Oscillatory stress stimulation uncovers an Achilles’ heel of the yeast MAPK signaling network

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Science  11 Dec 2015:
Vol. 350, Issue 6266, pp. 1379-1383
DOI: 10.1126/science.aab0892

Altering timing perturbs cell signaling

Biological regulatory systems have been optimized by evolution to accommodate environmental variation. Yet these systems may also have fragile aspects that can be exposed by variation in the timing of signaling events. Mitchell et al. studied the properties of the yeast signaling system that allows cells to adapt to changing osmotic conditions. The same properties also made the system sensitive to hyperactivation and the consequent inhibition of cell growth if exposed to oscillations in osmotic conditions with a particular frequency. The identification of similar fragility in other regulatory pathways might prove useful in the development of therapeutic strategies against diseases in which signaling is perturbed, such as cancer and diabetes.

Science, this issue p. 1379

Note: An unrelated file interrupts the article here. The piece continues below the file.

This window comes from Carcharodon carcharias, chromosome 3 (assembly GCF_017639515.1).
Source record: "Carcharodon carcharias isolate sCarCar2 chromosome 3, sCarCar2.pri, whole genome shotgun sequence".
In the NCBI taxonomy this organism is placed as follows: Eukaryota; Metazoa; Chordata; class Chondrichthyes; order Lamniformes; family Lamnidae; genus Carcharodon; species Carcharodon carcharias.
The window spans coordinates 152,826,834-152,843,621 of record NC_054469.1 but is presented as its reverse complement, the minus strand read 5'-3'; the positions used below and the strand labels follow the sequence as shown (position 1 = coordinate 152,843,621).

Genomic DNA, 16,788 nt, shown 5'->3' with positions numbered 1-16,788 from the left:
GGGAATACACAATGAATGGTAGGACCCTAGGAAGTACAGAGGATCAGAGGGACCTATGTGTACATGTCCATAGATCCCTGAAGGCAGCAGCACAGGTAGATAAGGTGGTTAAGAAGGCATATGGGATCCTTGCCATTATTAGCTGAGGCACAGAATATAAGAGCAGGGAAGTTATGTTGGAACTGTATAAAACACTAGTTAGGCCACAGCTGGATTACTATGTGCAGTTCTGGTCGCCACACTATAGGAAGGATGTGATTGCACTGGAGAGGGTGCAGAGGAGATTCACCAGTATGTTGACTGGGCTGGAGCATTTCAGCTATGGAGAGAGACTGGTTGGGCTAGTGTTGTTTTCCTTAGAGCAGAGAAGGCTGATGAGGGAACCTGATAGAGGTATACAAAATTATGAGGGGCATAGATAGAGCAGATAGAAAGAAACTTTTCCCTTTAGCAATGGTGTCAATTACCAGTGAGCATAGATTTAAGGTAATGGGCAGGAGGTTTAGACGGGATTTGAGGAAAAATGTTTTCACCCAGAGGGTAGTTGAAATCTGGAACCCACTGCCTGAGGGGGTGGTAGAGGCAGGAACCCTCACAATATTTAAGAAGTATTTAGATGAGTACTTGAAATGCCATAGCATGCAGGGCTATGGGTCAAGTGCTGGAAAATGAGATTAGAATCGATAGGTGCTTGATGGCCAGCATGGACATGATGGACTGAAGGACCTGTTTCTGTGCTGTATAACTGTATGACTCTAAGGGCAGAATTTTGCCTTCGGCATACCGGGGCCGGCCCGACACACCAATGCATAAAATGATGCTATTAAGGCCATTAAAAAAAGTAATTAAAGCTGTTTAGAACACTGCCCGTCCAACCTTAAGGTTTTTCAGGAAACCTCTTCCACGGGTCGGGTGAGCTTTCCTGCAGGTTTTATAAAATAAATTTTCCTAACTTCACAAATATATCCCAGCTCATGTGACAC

Cells must interpret environmental information that often changes over time. In our experiment, we systematically monitored the growth of yeast cells under various frequencies of oscillating osmotic stress. Growth was severely inhibited at a particular resonance frequency, at which cells show hyperactivated transcriptional stress responses. This behavior represents a sensory misperception: The cells incorrectly interpret oscillations as a staircase of ever-increasing osmolarity. The misperception results from the capacity of the osmolarity-sensing mitogen-activated protein kinase (MAPK) network to retrigger with sequential osmotic stresses. Although this feature is critical for coping with natural challenges, such as continually increasing osmolarity, it results in a trade-off of fragility to non-natural oscillatory inputs that match the retriggering time. These findings demonstrate the value of non-natural dynamic perturbations in exposing hidden sensitivities of cellular regulatory networks.

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